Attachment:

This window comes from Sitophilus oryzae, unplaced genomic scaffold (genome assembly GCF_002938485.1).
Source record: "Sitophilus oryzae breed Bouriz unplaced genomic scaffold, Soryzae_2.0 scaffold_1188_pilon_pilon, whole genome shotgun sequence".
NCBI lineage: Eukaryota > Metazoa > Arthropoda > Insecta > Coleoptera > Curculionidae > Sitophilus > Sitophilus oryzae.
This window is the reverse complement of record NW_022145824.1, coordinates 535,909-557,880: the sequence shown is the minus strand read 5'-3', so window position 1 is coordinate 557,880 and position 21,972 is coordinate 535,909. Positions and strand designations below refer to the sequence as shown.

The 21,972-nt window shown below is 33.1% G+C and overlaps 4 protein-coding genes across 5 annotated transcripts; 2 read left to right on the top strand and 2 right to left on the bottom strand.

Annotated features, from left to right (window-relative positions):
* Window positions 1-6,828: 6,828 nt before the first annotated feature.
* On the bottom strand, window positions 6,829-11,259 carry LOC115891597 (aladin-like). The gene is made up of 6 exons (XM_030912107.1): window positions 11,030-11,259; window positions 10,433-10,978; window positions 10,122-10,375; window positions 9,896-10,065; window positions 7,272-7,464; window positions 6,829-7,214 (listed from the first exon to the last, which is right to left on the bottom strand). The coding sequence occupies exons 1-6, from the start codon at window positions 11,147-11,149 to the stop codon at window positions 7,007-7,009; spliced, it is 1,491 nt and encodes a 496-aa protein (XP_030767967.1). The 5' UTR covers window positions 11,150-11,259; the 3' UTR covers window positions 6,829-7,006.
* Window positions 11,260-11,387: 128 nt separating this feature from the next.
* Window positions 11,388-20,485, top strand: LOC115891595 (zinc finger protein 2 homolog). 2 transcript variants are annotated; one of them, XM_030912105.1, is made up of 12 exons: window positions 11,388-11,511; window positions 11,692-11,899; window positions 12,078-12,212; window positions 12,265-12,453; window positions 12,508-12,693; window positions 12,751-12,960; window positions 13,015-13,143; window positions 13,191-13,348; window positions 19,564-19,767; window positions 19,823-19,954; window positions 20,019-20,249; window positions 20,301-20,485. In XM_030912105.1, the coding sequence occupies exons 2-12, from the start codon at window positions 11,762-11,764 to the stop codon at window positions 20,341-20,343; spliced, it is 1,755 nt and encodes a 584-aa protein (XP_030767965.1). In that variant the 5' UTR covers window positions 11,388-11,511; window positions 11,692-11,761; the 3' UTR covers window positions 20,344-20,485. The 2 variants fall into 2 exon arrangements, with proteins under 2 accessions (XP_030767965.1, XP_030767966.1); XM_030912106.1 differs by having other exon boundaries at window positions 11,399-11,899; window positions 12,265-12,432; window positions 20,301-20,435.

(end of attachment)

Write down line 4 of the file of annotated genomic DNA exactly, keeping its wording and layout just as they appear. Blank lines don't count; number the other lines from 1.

This window is the reverse complement of record NW_022145824.1, coordinates 535,909-557,880: the sequence shown is the minus strand read 5'-3', so window position 1 is coordinate 557,880 and position 21,972 is coordinate 535,909. Positions and strand designations below refer to the sequence as shown.